Liz is a sharp cookie and could easily out-climb me, despite our nearly half-a-century in age difference. She knows Muir Valley the way you know your childhood home, and as we walked along the trails, she versed me in the ways of Big Leaf Magnolias and the troubles of erosion. I had interviewed Liz for the article I wrote last month without ever having met her, and after spending just a couple hours with her on my final day in the Red, I realized that everything I ever hoped to be in life resided in that fiery-sweet pistol of a woman. She’s strong, she’s smart, and she settles for nothing but the best (especially when it comes to her beloved Muir Valley) – that’s why she was quick to express her disappointment that I had not mentioned the Webers’ intentions to gift Muir Valley (that’s right, gift, as in a Christmas gift) to Friends of Muir Valley, an act that would require the volunteer organization to raise $200,000 in 2014 to prove that the group could cover upcoming operation and maintenance costs through 2015.

If you’ve ever climbed at Muir Valley, you’ve likely noticed how well-maintained the place is, how nice the facilities are, or the fact that they have loaner stick clips available for visiting climbers. Though there are hundreds of other crags to climb at in the Red, you likely won’t receive such a thoughtful experience anywhere else. With Roger and his volunteer crew at the helm, this place operates like a well-oiled machine on even the busiest of weekends. If you want to help these passionate people keep Muir Valley as such, then donate now. Every dollar counts.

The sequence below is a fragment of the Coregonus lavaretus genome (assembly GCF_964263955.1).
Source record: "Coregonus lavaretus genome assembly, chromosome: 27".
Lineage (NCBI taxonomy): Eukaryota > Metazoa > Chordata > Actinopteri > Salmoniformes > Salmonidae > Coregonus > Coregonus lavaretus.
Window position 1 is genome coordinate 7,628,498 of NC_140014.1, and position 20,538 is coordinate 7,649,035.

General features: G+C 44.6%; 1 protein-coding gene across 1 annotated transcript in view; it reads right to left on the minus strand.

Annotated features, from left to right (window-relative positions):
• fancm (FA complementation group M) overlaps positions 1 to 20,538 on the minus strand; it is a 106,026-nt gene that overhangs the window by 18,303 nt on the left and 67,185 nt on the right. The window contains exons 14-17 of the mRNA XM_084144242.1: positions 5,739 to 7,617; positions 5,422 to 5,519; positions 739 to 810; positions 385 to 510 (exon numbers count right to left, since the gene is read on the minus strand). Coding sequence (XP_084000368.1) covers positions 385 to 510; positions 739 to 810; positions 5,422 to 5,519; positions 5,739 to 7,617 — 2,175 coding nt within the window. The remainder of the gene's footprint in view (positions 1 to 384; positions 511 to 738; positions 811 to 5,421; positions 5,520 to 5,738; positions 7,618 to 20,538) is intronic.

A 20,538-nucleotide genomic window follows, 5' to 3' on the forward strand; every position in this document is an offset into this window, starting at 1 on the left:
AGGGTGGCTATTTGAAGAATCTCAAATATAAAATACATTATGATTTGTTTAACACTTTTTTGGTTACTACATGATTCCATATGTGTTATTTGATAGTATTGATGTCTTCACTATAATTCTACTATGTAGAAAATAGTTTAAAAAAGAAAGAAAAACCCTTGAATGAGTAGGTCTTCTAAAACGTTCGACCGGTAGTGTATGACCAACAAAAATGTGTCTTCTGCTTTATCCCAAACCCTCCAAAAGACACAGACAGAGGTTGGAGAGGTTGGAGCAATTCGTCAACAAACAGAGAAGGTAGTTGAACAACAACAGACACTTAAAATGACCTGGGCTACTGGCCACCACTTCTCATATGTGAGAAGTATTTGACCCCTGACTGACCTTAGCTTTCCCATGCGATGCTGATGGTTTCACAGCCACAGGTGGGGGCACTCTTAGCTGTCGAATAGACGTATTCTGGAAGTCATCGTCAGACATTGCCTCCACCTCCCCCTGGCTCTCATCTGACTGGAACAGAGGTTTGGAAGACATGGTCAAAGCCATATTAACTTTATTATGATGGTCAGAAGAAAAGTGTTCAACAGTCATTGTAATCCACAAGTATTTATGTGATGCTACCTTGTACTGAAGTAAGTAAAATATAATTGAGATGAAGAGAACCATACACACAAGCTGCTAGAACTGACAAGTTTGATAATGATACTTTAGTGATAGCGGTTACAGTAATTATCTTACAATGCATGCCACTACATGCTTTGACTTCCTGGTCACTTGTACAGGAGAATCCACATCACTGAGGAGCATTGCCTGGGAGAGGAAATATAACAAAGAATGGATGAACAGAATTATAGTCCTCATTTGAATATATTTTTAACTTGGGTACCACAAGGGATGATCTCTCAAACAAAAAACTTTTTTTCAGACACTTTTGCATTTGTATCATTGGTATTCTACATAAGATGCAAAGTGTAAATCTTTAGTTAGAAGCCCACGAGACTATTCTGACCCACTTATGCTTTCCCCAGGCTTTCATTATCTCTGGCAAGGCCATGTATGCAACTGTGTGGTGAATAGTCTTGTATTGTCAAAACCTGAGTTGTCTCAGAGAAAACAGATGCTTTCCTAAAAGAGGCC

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Day 3

We thought about getting up early. That idea did cross our minds at some point the previous night. But the fact of the matter is, we were more bent on breakfast burritos and perc coffee than beating the crowds. Consequently, we were on the crack-of-noon club that Saturday and opted to check out Military Wall and Left Flank by Nada Tunnel instead of exploring deeper into Muir Valley and risking spending the day doing more waiting than climbing.

One of the best things about climbing at the Red is the diversity of folks you meet – from Cincinnati gym rats to European rock stars (no pun intended, maybe), people will travel halfway across the world if they need to, just to climb at the Red.

Sometimes I forget how lucky we are to be so close to such quality rock climbing. As I hung in my harness at the top of Sunshine, snapping photos of Adam leading and listening to tidbits of a conversation our neighboring climbers were having in Italian, I was reminded of how unique of an experience this was, to be in the heart of Kentucky amid a melting pot of cultures and backgrounds and ideals. Even some of the hippest cities lack that thread of diversity, and the coolest part about it all was the shared love of climbing that united people from all walks of life.

We climbed until dark that day, ending the night with a stop at another climbing hub – Sky Bridge Station. We drank IPAs on empty stomachs and fueled our aching bodies with quesadillas. We helplessly defended ourselves in a game of darts and chatted with the locals who gave us hand-drawn maps and climbing beta. The energy was visceral, the vibe tangible, and (apparently) we closed the place down before returning to our quiet corner of the woods, the guys to prepare for another day of climbing and I to return back to Asheville.

Until next year, RRG.